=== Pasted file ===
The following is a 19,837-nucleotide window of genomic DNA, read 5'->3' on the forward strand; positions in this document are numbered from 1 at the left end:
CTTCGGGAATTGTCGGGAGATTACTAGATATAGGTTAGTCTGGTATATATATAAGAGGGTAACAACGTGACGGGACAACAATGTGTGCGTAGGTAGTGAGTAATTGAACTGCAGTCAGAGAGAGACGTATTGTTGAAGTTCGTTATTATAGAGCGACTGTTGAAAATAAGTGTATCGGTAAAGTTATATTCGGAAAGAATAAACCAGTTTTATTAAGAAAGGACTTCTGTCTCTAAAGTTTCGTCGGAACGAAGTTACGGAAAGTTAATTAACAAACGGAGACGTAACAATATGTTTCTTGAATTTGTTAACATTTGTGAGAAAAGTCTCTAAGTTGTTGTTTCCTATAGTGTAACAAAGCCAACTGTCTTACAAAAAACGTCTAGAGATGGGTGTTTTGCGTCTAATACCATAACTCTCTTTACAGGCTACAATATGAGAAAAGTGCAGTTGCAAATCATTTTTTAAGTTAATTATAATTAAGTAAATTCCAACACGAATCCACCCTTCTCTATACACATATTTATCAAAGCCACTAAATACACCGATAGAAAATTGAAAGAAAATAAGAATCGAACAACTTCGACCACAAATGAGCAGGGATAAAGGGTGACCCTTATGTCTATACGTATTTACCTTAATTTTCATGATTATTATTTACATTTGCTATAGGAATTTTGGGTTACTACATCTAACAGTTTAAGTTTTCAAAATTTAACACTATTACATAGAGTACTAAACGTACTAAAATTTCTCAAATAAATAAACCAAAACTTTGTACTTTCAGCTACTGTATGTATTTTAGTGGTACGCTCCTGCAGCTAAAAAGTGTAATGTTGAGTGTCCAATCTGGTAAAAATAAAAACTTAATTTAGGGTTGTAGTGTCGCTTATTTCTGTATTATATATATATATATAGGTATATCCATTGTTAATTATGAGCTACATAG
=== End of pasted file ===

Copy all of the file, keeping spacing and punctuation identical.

The following is a 19,837-nucleotide window of genomic DNA, read 5'->3' on the forward strand; positions in this document are numbered from 1 at the left end:
CTTCGGGAATTGTCGGGAGATTACTAGATATAGGTTAGTCTGGTATATATATAAGAGGGTAACAACGTGACGGGACAACAATGTGTGCGTAGGTAGTGAGTAATTGAACTGCAGTCAGAGAGAGACGTATTGTTGAAGTTCGTTATTATAGAGCGACTGTTGAAAATAAGTGTATCGGTAAAGTTATATTCGGAAAGAATAAACCAGTTTTATTAAGAAAGGACTTCTGTCTCTAAAGTTTCGTCGGAACGAAGTTACGGAAAGTTAATTAACAAACGGAGACGTAACAATATGTTTCTTGAATTTGTTAACATTTGTGAGAAAAGTCTCTAAGTTGTTGTTTCCTATAGTGTAACAAAGCCAACTGTCTTACAAAAAACGTCTAGAGATGGGTGTTTTGCGTCTAATACCATAACTCTCTTTACAGGCTACAATATGAGAAAAGTGCAGTTGCAAATCATTTTTTAAGTTAATTATAATTAAGTAAATTCCAACACGAATCCACCCTTCTCTATACACATATTTATCAAAGCCACTAAATACACCGATAGAAAATTGAAAGAAAATAAGAATCGAACAACTTCGACCACAAATGAGCAGGGATAAAGGGTGACCCTTATGTCTATACGTATTTACCTTAATTTTCATGATTATTATTTACATTTGCTATAGGAATTTTGGGTTACTACATCTAACAGTTTAAGTTTTCAAAATTTAACACTATTACATAGAGTACTAAACGTACTAAAATTTCTCAAATAAATAAACCAAAACTTTGTACTTTCAGCTACTGTATGTATTTTAGTGGTACGCTCCTGCAGCTAAAAAGTGTAATGTTGAGTGTCCAATCTGGTAAAAATAAAAACTTAATTTAGGGTTGTAGTGTCGCTTATTTCTGTATTATATATATATATATAGGTATATCCATTGTTAATTATGAGCTACATAG